- Make sure your branding is consistent. Use the same colors and logo on every account. And, if possible, use the same handle, so your audience can find you more easily
- Evaluate your content. What do you usually publish? Which posts performed best? And which ones didn’t do so well?
Step 2: Pick a posting schedule
Social media marketers have been debating posting frequency for years. And they still don’t have cut-and-dried answers. Ultimately then, how often you should post largely depends on the network.
Here are posting frequencies for the four biggest social media networks as suggested by HubSpot:
A tweet has an average lifespan of 18 minutes. Which means you have to post several times a day to get noticed.
Start with five tweets spread out across the business day and work your way up
LinkedIn is slower than Twitter. Which means you can get away with posting as little as two to three times a week.
And don’t post more than once a day. According to HubSpot, this will backfire
Like LinkedIn, Facebook is relatively slow-paced. So, posting three to five times a week should be enough.
Here again, publishing more than five times a week can hurt engagement
Neil Patel argues that, unlike other social networks, consistency is more important than frequency on Instagram. In other words, it doesn’t matter how often you post. But if you start posting twice a day, you have to keep it up long term.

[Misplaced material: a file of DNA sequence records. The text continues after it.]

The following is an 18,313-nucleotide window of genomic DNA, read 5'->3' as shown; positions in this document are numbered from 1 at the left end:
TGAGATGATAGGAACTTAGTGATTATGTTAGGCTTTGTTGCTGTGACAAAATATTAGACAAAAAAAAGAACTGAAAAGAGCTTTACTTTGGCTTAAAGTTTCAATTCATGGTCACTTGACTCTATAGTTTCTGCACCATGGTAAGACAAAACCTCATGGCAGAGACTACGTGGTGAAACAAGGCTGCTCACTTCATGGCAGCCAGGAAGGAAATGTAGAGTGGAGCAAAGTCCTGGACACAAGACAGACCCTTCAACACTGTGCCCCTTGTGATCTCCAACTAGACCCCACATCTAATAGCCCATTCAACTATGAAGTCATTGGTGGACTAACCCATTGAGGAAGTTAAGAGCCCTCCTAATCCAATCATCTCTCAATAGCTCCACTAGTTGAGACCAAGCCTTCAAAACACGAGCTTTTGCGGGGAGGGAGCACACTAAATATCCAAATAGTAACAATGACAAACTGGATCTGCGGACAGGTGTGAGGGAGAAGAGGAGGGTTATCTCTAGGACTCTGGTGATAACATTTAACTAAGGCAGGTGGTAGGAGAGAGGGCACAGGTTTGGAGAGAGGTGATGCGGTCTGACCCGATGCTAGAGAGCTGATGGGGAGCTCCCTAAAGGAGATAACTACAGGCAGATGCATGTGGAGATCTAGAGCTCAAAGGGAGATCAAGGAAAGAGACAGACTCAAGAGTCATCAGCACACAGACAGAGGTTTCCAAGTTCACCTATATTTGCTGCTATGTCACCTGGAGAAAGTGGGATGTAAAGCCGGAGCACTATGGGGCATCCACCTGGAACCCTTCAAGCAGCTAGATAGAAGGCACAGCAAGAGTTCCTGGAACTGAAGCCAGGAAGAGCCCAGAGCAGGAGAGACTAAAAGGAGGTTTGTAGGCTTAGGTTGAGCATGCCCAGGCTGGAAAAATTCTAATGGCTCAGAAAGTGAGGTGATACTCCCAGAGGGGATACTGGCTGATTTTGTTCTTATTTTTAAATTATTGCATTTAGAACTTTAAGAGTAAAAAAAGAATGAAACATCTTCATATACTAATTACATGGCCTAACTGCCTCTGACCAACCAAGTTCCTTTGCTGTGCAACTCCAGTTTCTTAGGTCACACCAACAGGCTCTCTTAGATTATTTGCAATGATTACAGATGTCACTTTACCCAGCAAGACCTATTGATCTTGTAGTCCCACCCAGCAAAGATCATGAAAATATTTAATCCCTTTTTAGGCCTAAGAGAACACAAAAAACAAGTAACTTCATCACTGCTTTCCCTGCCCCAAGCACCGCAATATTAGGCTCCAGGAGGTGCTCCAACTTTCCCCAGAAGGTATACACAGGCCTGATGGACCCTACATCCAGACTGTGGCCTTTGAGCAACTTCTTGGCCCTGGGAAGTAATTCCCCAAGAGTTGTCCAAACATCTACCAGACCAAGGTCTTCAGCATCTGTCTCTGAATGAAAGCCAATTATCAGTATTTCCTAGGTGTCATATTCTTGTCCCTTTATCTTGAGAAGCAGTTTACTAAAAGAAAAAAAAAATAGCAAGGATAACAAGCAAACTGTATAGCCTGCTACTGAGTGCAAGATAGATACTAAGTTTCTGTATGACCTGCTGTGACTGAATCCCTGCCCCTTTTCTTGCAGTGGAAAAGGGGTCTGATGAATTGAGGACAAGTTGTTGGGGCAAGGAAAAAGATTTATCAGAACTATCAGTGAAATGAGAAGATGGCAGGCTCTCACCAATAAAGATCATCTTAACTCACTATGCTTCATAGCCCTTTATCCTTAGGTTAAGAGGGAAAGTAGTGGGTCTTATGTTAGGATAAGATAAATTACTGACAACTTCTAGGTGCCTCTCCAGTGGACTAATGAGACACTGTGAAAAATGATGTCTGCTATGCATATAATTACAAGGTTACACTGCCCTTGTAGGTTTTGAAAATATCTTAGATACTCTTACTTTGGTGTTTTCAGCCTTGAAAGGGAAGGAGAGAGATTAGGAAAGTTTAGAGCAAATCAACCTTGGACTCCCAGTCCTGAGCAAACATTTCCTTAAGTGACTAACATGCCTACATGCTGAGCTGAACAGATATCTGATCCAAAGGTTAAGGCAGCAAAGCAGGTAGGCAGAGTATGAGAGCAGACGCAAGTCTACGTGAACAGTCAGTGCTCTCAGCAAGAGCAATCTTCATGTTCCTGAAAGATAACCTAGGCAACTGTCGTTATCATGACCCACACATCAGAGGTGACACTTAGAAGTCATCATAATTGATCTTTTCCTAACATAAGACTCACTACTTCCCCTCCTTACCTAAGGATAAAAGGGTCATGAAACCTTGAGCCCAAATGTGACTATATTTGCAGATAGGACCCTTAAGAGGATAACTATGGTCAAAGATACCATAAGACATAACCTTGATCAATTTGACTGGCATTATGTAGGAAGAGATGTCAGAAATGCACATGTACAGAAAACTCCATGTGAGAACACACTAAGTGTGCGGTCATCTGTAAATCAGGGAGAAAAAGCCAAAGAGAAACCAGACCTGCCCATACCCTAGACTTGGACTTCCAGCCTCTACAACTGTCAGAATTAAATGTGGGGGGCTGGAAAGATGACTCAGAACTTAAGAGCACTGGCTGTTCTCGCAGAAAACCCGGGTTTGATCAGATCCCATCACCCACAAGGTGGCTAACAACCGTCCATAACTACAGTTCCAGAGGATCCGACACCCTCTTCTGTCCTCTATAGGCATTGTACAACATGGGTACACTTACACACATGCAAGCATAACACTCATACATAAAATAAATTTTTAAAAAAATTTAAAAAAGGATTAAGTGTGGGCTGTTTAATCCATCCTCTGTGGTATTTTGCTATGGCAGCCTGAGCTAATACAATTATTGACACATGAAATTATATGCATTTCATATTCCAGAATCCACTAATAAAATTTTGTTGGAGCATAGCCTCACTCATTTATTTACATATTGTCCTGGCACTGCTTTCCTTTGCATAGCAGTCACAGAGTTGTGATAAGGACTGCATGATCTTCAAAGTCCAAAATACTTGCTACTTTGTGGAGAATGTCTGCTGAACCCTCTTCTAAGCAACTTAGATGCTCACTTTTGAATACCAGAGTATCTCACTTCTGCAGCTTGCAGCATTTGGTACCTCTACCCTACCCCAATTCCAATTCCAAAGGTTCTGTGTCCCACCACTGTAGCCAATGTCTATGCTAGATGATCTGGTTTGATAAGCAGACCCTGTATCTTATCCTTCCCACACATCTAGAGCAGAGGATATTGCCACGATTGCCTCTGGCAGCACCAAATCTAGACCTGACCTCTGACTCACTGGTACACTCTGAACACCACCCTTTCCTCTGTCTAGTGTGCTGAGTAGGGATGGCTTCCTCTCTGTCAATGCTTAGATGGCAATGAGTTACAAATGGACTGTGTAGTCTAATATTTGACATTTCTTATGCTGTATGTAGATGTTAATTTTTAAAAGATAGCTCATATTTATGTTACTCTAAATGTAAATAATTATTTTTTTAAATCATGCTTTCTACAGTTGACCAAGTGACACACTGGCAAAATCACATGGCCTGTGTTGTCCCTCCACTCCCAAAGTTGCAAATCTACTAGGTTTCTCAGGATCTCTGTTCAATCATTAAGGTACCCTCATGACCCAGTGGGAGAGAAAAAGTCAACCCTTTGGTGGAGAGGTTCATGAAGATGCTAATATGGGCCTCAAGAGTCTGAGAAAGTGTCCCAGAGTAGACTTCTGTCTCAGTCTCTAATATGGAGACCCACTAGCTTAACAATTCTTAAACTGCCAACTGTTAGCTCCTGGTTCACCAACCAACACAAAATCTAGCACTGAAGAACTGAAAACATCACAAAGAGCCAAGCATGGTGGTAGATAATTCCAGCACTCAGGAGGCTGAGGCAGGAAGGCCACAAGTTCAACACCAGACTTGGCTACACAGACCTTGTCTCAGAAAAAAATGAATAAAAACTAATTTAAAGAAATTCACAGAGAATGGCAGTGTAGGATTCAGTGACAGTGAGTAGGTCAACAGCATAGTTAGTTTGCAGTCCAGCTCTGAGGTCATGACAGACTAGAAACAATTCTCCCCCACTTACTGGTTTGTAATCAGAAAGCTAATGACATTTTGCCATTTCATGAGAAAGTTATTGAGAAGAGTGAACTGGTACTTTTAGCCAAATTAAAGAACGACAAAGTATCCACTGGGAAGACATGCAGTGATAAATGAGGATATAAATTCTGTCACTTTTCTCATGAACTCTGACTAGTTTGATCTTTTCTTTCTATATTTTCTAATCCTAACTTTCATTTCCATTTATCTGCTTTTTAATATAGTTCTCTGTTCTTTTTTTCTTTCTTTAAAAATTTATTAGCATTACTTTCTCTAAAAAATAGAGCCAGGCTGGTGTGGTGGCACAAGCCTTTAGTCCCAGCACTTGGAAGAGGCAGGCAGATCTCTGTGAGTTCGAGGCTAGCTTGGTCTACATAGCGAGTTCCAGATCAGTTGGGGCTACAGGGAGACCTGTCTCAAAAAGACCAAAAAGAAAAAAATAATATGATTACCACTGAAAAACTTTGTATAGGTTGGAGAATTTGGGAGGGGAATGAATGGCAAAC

For this reason: “…the best posting frequency for Instagram is the posting frequency that you can consistently maintain for the rest of your natural life. Or at least until you sell your business or retire to a beach somewhere.”
Step 3: Work out your content mix
Hootsuite suggests using the rule of three as a guideline:
- One third promotes your business
- One third is relevant content from other sources, known as content curation
- One third is your own original content and interactions with your audience
Over time, you’ll get a feel for what your audience is enjoying and what isn’t doing so well. Tweak your mix so your audience gets more of what they want.
Step 4: Fill up your calendar and schedule the content
Spread your content mix evenly across the week and start scheduling. For your own content, this is straightforward. But finding good content from other sources will require some elbow grease.
Here are some tips to simplify the process:
- Put together a list of core sources — reputable websites that publish consistently good, relevant content — in an RSS reader like Feedly. Use this as your starting point
- Set up Google Alerts for relevant keywords. You’ll get a digest of content straight in your inbox
- Make Twitter Lists of people who create quality content. Be sure to credit them when you share their posts. They may even return the favor
- Use an app like Pocket or Evernote to save interesting content you come across while browsing the web
Step 5: Track your progress, rinse and repeat
Set aside some time each month to go over the data. Most social media networks have analytics tools you can refer to. And scheduling apps like Hootsuite and Buffer also have their own analytics dashboards.
Which content is doing best? And, more importantly, is it meeting your goals? Optimize your content mix and posting schedule accordingly.
Oh, and don’t forget to make time to interact with your followers in real time.
You can’t expect to succeed on social media unless you’re, well… sociable.